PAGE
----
Okay, okay, okay, okay, want “AI” for health?Okay, one problem is, “Here is Joe and all the data we have on Joe. Is Joe sick or well?”Here we want a known and adjustable false alarm rate. And for whatever false alarm rate we select we want the best detection rate (of course if we are willing to accept a higher false alarm rate, then we get a higher detection rate, lower rate of missed detections, of real sickness), e.g., as in my especially general proof of the Neyman-Pearson result from the Hahn decomposition from the Radon-Nikodym result. Well, we don’t have data enough for Neyman-Pearson, but there is still a weaker sense in which, for whatever false alarm rate we select, we get the highest detection rate possible — darned good to know and a nice companion to the Neyman-Pearson result.Using some advanced pure math prerequisites, I created new applied math theorems and proofs for new methods for just that detection problem. On some real data, the work looked fine. On some really challenging synthetic data, it looked terrific.So, yes, the work is in the framework of mathematical statistics and, in particular, hypothesis testing. But the work is novel in that it is both multi-dimensional (uses data, say, essentially jointly on several variables) and distribution-free (makes no assumptions about probability distributions), features crucial for the real problem, and may be the first test with these features. Moreover, for any alarm, we can be given the lowest false alarm rate at which the data is still a detection. In this way we get a measure of seriousness of a detection.Moreover, taking an expectation of a conditional expectation, the Radon-Nikodym result again, shows that the false alarm rates are unbiased, intuitively, in the long run, exact. A bit amazing.I published the basics of the work in Information Sciences.History: I was in an AI project at IBM’s Watson lab where the project was monitoring server farms and networks for sick or well. For something much better than our AI approaches, I did the work for the methods just described.I’ve invented some algorithms, not in the paper, to make the computations fast. Current solid state disks should be terrific for these algorithms.My work is not based on (i) a statistical model as in what Leo Breiman did when he pushed old regression analysis to more for such work on clinical medical data as inLeo Breiman, Jerome H. Friedman, Richard A. Olshen, Charles J. Stone, “Classification and Regression Trees”, ISBN 0-534-98054-6, Wadsworth & Brooks/Cole, Pacific Grove, California, 1984. better known as CART, andLeo Breiman, “Statistical Modeling: The Two Cultures (with comments and a rejoinder by the author),” Statistical Science, Institute of Mathematical Statistics (USA), Volume 16, Issue 3 (2001), 199-231. or (ii) just empirical curve fitting as in the machine learning work with neural networks.Disclosure: Breiman is one of my favorite authors, not because of these two works above but for his super clear treatments inLeo Breiman, Probability, ISBN 0-89871-296-3, SIAM, Philadelphia, 1992. of the strong law of large numbers, the martingale convergence theorem, measurable selection, and diffusion processes! His result on measurable selection was just what I needed in my Ph.D. dissertation on stochastic optimal control!!!! Fun days!!Comparisons:(1) It appears that mostly current AI, etc., for this problem is based on statistical models based on extending regression analysis as Breiman described or on just empirical curve fitting as in neural networks.(2) From my reading of Breiman, it will not be so easy with his methods to do so well on false alarm rates and detection rates.(3) For neural networks, my guess would be that doing well on these rates would be still more difficult.(4) My methods can do well with large amounts of data, say, as needed for Breiman’s approaches or neural networks, which tend to need much more data. Generally needing huge amounts of data pushes the work into less bias but also less specificity.(5) My methods also do well with small amounts of data and, in particular, do not encounter the severe problem of model over-fitting.(6) It may be that some resampling techniques could help Breiman’s work and neural networks to do something on the rates of false alarms and missed detections.Ah, it’s fun to see some math with theorems and proofs and actual powerful, valuable results in practice beat, make look totally brain-dead silly, blow out of the water with the doors blown off AI, machine learning, and data science, along with their buddies alchemy, flogiston, dowsing rods, genuine, 100% snake oil, and witchcraft!Uh, guys, if want to see farther than others, then stand on the shoulders of giants, e.g., A. Kolmogorov, E. Hopf, J. Doob, J. Neveu, P. Halmos, K. Ito, L. Breiman, etc.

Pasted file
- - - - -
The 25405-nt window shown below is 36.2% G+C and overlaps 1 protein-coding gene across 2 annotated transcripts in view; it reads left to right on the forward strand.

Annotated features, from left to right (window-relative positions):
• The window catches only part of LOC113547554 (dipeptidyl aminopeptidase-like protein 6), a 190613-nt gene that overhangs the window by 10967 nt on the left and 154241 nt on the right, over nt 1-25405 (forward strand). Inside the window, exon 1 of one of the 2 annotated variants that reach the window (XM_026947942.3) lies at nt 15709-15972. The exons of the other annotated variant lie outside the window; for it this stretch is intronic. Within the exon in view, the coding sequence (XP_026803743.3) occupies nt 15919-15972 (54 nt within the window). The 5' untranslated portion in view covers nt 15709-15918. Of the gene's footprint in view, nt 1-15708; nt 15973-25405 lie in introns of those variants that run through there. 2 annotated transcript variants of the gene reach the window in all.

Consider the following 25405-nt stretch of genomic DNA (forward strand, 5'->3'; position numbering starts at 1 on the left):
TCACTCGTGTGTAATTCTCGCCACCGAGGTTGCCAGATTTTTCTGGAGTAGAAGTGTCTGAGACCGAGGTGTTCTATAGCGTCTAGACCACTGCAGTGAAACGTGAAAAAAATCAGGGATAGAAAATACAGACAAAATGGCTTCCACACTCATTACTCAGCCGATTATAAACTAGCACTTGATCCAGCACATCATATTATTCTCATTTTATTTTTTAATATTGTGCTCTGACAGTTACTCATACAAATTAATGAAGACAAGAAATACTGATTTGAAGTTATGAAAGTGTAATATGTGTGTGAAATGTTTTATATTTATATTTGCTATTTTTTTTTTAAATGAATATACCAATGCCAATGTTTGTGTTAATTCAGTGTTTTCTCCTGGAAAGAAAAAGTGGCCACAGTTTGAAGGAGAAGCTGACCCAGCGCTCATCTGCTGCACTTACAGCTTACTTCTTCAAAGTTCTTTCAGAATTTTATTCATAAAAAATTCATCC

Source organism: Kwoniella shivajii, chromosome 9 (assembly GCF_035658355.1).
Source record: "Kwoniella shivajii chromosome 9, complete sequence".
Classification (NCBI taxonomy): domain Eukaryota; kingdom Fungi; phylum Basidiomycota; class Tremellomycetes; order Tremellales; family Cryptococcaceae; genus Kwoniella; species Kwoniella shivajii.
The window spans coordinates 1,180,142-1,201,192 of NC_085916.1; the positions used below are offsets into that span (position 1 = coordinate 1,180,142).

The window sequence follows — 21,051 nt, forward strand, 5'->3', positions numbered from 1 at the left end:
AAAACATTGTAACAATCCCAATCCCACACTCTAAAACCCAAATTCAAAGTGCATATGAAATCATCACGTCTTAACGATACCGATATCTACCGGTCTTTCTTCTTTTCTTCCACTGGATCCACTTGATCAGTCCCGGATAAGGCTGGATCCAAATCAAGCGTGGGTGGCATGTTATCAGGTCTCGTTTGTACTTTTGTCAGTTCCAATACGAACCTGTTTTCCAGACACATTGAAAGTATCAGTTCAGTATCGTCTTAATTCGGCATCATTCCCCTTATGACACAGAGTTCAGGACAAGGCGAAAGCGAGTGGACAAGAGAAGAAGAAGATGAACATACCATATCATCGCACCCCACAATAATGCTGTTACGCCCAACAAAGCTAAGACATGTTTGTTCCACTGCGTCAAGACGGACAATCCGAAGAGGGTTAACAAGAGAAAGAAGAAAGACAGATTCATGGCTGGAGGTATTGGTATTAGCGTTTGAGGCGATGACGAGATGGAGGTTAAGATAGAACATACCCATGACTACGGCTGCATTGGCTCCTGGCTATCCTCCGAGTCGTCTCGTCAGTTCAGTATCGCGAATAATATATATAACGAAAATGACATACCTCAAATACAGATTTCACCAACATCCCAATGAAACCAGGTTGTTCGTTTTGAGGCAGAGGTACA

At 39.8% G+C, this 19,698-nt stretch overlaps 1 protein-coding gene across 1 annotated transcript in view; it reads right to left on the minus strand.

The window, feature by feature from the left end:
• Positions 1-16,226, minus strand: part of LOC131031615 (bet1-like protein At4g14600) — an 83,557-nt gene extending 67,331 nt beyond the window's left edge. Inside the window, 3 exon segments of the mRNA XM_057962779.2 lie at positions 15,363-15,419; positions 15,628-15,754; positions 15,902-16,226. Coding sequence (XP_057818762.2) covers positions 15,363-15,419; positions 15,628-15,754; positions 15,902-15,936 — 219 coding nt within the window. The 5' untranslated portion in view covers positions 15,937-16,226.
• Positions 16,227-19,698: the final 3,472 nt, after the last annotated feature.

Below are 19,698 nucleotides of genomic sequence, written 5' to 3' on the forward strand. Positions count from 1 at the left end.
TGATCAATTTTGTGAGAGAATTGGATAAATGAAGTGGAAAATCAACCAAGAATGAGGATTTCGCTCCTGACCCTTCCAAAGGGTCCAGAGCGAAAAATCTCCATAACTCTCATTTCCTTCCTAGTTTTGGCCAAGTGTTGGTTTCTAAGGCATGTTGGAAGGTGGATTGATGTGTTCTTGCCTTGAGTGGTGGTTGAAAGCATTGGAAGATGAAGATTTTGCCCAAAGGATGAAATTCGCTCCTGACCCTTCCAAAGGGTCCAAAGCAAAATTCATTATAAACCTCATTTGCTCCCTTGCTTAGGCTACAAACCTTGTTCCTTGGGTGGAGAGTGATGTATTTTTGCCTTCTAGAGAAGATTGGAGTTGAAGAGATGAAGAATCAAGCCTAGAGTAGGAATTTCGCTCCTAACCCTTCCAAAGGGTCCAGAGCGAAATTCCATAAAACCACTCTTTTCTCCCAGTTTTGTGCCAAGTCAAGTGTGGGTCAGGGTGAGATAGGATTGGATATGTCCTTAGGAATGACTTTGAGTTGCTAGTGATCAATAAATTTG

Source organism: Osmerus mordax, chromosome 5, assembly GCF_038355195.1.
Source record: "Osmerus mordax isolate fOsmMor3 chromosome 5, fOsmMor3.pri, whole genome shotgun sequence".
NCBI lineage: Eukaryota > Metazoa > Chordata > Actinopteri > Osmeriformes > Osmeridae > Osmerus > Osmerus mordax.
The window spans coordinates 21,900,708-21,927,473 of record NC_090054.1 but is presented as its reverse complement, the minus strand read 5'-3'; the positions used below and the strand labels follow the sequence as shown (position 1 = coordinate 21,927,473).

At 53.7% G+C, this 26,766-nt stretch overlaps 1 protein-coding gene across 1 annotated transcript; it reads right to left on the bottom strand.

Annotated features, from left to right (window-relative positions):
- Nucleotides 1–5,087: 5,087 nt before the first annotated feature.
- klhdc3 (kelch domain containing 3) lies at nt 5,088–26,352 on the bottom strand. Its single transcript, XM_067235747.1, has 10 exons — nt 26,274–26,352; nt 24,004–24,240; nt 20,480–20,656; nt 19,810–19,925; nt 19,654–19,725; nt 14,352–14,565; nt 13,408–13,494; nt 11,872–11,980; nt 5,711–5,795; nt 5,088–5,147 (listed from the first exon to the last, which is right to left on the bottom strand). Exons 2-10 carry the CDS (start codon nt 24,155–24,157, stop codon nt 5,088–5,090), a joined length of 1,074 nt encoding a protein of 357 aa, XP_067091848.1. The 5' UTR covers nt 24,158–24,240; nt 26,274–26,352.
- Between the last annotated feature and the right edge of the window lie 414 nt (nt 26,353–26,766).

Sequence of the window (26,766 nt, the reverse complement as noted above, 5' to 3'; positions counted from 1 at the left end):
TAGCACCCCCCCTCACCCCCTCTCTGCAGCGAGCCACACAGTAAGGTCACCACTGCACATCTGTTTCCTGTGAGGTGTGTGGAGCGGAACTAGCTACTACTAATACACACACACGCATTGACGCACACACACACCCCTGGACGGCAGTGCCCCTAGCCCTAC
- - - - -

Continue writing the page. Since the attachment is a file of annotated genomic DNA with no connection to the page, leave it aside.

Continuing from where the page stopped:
sad that Agriculture is last… not for long!